T.S. Eliot may have pronounced April the cruelest month, but for Ted Cruz, February merited that designation.
After prevailing over Donald Trump in the Iowa caucuses on Feb. 1, the Texas senator spent the remainder of the month in freefall, hounded by allegations that he'd employed "dirty tricks" to notch his Hawkeye State victory and that he'd played fast and loose with the facts in his attacks on Trump and Marco Rubio.
• Marco Rubio Falls to Donald Trump in Virginia, Ruining His Super Tuesday
• Super Tuesday 2016: Here's Who's Winning in Every State
Following his Iowa win, Cruz placed third in all three remaining contests — not just in secular-leaning, more moderate New Hampshire, but also in evangelical-heavy South Carolina and in rugged Nevada, states whose GOP electorates were ready-made for a candidate in Cruz's mold.
So while Cruz entered the Super Tuesday contests effectively tied with Rubio in the delegate count, the conventional wisdom held that the race was a de facto two-man race between Trump and Rubio. If Cruz couldn't even beat Trump among evangelicals in a state like South Carolina — if he couldn't even finish ahead of Rubio there — his campaign was finished. Any hope of derailing the Trump train began and ended with Rubio.
The road ahead: After Tuesday night, it remains difficult to see the argument for Cruz's viability. But the contention that Rubio could thwart Trump also looks more untenable than ever, with Rubio losing every single contest but the Minnesota caucuses, while Cruz added Texas and Oklahoma to his win column and coming within five points of Trump in Arkansas.
Rubio may have given Trump a scare in Virginia, but his inability to parlay his robust support among affluent suburbanites into an outright win points to the underlying weaknesses plaguing his establishment-oriented candidacy in a year dominated by grassroots anger at the Washington elite.
Not only does Rubio appear fundamentally ill-suited to the GOP electorate of 2016, he can't even unite center-right voters behind his candidacy. In Vermont, Rubio lagged well behind Ohio Gov. John Kasich, who was locked in a tight battle for first place with Trump, and he may also place third behind Trump and Kasich in neighboring Massachusetts.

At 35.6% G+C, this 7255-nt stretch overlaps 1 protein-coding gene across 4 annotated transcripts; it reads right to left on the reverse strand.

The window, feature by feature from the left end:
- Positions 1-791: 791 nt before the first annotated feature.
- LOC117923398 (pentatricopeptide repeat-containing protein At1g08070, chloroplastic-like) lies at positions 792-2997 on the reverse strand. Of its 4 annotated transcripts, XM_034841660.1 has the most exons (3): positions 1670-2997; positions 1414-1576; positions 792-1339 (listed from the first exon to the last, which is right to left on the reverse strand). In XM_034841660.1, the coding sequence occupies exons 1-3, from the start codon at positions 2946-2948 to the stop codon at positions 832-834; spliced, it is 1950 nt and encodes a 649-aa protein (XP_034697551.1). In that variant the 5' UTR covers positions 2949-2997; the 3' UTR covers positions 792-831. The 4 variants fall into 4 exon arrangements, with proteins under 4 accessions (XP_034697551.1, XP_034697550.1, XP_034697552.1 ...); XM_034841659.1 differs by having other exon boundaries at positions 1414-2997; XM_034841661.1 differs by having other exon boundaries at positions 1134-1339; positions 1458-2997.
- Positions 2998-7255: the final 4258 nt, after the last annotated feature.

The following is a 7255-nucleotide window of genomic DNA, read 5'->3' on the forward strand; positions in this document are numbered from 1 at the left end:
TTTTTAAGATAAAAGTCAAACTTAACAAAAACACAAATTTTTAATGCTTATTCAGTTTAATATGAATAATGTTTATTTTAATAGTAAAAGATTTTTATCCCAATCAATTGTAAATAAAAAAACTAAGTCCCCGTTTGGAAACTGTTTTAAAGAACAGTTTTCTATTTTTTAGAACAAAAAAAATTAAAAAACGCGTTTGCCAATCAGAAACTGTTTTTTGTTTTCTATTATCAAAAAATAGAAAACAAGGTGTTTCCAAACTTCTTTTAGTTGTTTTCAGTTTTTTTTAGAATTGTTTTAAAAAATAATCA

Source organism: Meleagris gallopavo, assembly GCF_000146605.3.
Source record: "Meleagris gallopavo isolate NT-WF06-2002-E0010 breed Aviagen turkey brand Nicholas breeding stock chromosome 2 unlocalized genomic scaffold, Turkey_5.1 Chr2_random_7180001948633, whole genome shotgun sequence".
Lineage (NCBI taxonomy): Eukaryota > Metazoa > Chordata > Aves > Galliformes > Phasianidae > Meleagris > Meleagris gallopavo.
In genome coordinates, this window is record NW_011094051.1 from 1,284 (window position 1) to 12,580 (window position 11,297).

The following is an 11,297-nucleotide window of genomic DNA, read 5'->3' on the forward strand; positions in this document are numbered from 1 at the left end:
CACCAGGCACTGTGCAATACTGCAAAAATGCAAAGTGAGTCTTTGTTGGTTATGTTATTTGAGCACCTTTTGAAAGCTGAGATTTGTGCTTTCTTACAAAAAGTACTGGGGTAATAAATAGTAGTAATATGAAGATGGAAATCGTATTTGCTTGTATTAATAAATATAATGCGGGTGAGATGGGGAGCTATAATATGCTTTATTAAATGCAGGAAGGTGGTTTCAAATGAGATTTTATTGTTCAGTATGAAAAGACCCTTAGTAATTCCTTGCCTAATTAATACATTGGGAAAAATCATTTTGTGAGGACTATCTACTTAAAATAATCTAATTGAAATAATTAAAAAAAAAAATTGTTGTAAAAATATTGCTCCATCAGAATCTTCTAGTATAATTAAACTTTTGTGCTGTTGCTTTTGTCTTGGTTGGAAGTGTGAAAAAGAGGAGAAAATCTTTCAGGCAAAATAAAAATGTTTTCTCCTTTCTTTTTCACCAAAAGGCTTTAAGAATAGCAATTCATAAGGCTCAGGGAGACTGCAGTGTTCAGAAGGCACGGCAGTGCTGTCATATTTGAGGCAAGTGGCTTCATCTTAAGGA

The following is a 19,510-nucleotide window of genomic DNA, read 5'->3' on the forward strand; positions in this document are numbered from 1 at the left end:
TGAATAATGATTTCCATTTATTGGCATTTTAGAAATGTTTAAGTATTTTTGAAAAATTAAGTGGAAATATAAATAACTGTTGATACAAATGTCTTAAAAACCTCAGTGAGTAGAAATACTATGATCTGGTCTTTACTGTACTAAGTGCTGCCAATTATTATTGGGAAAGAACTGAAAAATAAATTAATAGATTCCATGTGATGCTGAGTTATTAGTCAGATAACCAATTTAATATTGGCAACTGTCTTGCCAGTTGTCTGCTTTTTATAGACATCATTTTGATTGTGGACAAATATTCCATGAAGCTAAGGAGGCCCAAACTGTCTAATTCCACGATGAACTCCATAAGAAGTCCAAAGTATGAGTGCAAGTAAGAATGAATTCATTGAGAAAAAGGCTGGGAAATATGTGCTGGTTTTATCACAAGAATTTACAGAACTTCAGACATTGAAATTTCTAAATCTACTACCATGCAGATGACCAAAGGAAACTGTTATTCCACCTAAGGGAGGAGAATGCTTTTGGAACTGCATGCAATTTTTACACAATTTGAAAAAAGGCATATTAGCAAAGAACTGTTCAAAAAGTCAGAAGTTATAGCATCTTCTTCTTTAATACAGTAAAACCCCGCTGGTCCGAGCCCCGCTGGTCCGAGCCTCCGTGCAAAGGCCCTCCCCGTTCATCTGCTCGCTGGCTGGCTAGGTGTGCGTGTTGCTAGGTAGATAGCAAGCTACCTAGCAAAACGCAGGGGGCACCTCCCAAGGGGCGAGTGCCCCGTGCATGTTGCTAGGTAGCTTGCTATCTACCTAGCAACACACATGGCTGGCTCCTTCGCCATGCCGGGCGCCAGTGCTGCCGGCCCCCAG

Kasich's persistent strength in the moderate Northeast — three weeks after he posted a second-place showing in New Hampshire — all but ensures that establishment entreaties to drop out of the race will go unheeded. That poses significant hurdles for Rubio in states like Michigan, which votes on March 8, as well as Ohio and Illinois, where voters head to the polls on March 15.
Meanwhile, Rubio is certain to place third behind Trump and Cruz in Alabama, Arkansas, Oklahoma, Tennessee and Texas. Cruz may also eclipse Rubio for second place in Georgia, where Trump handily won.
Though Cruz only emerged victorious in his home state and Oklahoma on a night he'd once hoped to sweep the South, the evening's results bolstered his argument that he was the most credible challenger to Trump.
"We have seen that our campaign is the only campaign that has beaten, that can beat and that will beat Donald Trump," Cruz told supporters in Stafford, Texas, before networks called Minnesota for Rubio. He called on his remaining rivals to "prayerfully consider our coming together, uniting."
A surprising source thinks it's an option worth considering. Speaking with CBS News, Sen. Lindsey Graham of South Carolina — who sought the GOP nod himself before supporting Jeb Bush's ill-fated White House bid — suggested that anti-Trump Republicans may have no choice besides uniting behind Cruz, a longtime nemesis of the Washington establishment:
There's no way Rubio leaves the race before Florida's March 15 primary, a winner-take-all contest with 99 delegates at stake. But the Sunshine State may be where the sun goes down on the Rubio campaign: Polls show Trump with a commanding lead there, and nothing that happened Tuesday night turned the tide in Rubio's favor.